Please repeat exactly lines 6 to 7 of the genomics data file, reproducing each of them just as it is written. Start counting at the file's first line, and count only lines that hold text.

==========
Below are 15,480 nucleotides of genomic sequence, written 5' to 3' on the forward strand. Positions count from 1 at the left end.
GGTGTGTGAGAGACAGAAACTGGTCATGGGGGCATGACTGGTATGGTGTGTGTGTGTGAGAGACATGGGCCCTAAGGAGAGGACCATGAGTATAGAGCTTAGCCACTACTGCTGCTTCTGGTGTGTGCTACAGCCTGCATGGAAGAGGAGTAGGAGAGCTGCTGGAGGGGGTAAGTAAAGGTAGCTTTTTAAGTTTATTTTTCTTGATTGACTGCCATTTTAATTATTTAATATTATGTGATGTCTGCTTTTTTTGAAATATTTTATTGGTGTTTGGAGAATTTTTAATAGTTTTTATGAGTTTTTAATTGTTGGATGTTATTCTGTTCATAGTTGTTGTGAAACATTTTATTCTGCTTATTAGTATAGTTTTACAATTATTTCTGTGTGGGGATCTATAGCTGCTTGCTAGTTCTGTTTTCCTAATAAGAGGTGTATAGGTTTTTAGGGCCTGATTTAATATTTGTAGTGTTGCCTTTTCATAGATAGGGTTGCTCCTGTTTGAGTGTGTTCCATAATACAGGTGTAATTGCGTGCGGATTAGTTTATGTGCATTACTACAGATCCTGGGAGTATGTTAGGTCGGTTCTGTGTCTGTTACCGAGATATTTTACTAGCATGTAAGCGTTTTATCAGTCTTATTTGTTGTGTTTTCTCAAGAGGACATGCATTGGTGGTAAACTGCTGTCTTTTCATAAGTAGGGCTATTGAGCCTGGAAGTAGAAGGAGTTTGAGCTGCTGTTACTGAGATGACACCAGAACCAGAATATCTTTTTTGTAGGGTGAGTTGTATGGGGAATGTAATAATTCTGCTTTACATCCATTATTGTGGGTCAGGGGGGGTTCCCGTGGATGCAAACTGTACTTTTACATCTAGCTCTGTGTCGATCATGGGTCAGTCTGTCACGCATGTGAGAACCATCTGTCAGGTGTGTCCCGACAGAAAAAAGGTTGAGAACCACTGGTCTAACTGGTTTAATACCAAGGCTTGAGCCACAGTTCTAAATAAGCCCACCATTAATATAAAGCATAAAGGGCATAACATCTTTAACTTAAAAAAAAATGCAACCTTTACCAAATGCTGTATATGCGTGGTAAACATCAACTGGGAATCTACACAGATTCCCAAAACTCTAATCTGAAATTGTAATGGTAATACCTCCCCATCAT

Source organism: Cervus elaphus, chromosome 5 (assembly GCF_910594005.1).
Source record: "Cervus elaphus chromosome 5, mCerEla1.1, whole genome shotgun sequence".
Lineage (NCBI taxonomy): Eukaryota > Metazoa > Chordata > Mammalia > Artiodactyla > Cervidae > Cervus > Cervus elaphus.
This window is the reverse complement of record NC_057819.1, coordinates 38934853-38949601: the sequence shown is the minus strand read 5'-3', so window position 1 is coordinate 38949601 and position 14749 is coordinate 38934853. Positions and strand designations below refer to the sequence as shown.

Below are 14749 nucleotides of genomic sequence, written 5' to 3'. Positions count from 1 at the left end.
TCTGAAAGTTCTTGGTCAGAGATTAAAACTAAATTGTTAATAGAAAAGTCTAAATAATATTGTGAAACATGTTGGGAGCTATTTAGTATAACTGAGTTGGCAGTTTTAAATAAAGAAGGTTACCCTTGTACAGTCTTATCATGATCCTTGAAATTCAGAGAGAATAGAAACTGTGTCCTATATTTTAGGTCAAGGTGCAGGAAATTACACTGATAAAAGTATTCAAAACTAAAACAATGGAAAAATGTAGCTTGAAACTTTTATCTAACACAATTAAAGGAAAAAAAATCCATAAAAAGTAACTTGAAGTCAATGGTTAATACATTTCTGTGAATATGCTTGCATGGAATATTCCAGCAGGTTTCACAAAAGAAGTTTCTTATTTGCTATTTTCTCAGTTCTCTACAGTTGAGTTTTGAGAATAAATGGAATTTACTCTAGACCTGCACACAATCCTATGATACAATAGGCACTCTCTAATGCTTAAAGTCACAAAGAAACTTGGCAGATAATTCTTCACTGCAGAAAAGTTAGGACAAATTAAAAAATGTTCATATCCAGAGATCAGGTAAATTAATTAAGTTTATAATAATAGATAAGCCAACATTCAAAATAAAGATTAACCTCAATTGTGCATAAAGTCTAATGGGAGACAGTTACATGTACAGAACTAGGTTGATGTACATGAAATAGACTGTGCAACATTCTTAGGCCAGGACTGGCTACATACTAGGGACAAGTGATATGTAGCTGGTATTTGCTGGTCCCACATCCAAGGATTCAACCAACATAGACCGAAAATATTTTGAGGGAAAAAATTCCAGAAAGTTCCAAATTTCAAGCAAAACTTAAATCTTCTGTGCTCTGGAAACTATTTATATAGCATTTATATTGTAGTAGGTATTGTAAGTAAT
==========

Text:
This window is the reverse complement of record NC_057819.1, coordinates 38934853-38949601: the sequence shown is the minus strand read 5'-3', so window position 1 is coordinate 38949601 and position 14749 is coordinate 38934853. Positions and strand designations below refer to the sequence as shown.

Below are 14749 nucleotides of genomic sequence, written 5' to 3'. Positions count from 1 at the left end.